galtsev at kicp.uchicago.edu
Fri Jun 5 17:36:57 UTC 2020
> On Jun 5, 2020, at 10:49 AM, Steve O'Hara-Smith <steve at sohara.org> wrote:
> On Fri, 5 Jun 2020 08:05:33 -0400
> Robert Huff <roberthuff at rcn.com> wrote:
>> Kurt Hackenberg writes:
>>> I guess you could start with C, and maybe add C++ later. That's if
>>> you want to learn to program, which is a big project. There's also
>>> an argument that a beginning programmer should learn some newer
>> I am now accepting rhetorical nominations for a useful
>> programming language better suited for teaching a beginning programmer
>> of at least average intelligence. At the moment the only other
>> candidate is Pascal, <sarcasm>beloved on account of its vast code
> Python - it's clean, enforces decent structure, is available
> everywhere and provides an interactive environment which is great for
> learning and experimenting in. Oh and it *does* have a vast code base and a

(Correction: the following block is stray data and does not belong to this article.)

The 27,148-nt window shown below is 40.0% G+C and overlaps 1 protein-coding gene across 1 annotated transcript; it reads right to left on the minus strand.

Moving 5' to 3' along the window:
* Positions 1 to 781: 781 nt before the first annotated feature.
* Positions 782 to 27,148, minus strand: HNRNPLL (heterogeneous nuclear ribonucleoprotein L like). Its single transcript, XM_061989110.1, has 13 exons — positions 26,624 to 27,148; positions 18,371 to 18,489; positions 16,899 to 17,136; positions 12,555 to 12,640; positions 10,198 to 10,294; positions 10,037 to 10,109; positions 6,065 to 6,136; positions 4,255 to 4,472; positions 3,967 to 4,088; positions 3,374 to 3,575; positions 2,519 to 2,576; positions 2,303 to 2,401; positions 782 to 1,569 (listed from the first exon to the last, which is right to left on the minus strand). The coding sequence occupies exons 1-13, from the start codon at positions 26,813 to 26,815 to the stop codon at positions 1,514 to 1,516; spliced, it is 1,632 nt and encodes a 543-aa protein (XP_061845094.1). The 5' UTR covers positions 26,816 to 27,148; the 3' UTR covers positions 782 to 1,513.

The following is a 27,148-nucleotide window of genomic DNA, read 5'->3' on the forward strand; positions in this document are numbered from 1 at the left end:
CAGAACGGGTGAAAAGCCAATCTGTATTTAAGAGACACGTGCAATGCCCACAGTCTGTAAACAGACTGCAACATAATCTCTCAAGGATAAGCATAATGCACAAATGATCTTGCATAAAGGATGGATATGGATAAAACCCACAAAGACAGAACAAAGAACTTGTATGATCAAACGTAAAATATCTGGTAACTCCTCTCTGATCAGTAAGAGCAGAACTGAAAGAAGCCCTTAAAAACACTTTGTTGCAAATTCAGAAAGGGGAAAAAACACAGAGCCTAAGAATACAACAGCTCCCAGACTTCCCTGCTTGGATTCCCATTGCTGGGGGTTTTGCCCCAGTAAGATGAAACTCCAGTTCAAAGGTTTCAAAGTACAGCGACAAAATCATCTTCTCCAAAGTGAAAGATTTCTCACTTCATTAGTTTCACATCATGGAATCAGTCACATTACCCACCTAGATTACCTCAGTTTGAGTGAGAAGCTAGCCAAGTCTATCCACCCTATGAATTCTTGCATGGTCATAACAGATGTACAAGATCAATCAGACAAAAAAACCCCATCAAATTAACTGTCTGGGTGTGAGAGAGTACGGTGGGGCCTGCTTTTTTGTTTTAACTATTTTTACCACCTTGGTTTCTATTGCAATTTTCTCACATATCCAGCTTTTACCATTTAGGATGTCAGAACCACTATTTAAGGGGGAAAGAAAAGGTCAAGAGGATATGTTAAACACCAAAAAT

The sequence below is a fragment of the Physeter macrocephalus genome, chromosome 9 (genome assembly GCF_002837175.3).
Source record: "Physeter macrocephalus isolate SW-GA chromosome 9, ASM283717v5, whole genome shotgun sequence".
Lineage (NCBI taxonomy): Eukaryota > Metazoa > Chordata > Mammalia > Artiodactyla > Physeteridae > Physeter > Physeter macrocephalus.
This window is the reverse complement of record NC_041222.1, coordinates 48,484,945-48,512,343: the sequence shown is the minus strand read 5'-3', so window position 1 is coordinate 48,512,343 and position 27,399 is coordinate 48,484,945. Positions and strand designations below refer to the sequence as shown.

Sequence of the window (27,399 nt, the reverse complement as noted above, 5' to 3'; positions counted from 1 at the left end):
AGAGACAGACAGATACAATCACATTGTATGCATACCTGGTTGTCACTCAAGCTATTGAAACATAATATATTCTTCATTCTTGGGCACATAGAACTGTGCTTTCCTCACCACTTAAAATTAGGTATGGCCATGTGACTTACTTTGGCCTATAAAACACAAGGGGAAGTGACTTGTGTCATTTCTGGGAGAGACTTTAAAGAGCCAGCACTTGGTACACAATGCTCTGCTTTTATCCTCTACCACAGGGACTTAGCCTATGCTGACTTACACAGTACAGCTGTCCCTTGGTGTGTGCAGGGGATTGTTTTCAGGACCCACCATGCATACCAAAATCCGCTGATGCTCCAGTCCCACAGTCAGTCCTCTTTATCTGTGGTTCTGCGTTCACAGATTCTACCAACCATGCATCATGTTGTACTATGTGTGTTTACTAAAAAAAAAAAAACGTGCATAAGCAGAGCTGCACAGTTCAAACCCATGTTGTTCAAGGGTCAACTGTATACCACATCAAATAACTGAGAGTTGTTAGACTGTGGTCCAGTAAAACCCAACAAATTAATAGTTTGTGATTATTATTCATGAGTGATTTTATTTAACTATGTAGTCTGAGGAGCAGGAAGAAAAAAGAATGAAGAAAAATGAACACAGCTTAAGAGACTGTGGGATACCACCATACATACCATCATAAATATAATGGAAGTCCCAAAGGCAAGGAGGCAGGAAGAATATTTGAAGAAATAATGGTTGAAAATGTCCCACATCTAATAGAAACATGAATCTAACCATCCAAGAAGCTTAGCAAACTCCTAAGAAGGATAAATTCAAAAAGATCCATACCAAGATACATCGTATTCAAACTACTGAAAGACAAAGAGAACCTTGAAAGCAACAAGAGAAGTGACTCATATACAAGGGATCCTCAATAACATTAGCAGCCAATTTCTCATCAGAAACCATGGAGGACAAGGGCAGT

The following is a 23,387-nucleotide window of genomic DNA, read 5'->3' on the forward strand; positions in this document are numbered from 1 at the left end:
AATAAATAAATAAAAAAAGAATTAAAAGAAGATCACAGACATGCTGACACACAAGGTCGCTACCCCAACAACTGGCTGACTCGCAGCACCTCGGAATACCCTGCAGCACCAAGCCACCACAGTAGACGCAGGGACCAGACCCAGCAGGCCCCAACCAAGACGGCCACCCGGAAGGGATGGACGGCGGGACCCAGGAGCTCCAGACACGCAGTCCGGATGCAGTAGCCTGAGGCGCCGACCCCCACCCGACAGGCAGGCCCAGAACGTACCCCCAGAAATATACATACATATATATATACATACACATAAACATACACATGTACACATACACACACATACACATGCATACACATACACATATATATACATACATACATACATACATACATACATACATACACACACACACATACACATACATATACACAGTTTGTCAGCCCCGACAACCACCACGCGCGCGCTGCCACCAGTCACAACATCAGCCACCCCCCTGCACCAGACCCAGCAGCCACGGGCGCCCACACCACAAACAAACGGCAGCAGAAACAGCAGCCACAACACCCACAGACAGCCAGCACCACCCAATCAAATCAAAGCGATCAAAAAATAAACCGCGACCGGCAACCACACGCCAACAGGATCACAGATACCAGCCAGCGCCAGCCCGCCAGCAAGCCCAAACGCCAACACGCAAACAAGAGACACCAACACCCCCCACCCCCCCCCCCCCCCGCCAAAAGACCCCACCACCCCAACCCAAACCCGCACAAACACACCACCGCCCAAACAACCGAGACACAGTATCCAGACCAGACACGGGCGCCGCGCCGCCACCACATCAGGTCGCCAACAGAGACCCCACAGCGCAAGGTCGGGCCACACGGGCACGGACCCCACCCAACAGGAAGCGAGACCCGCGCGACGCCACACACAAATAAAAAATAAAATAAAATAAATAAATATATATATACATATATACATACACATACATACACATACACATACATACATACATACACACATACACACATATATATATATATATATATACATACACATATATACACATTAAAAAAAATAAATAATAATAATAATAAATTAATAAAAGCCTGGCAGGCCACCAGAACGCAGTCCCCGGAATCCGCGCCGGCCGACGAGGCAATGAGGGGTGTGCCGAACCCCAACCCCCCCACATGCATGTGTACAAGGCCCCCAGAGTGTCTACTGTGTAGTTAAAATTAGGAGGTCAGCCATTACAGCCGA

> lot of active users, online resources up the whazoo not least being the
> Raspberry Pi foundation when it comes to beginner programming.
I can not pass on that. Python, being great language for my researchers to use, has its specifics. I usually tell my users: python is a sneaky snake. Meaning: python itself paces fast, changing its internals. Whatever modules written by others you use, will be peaky about specific version of python, namely, once module developer stops modifying module for new releases when minor (not even major!) version of python changes, pretty soon such module will not work in newer - latest - version of python, getting you stuck with older python, potentially with security vulnerabilities. In other words python based server software may be real nightmare for sysadmin (mailman 2 was the only example of not being such I know of). The only nastier in that respect that comes to my mind is ruby [with “gems”, “rails” and friends ;-)
Just my 2 cents.
> Steve O'Hara-Smith <steve at sohara.org>
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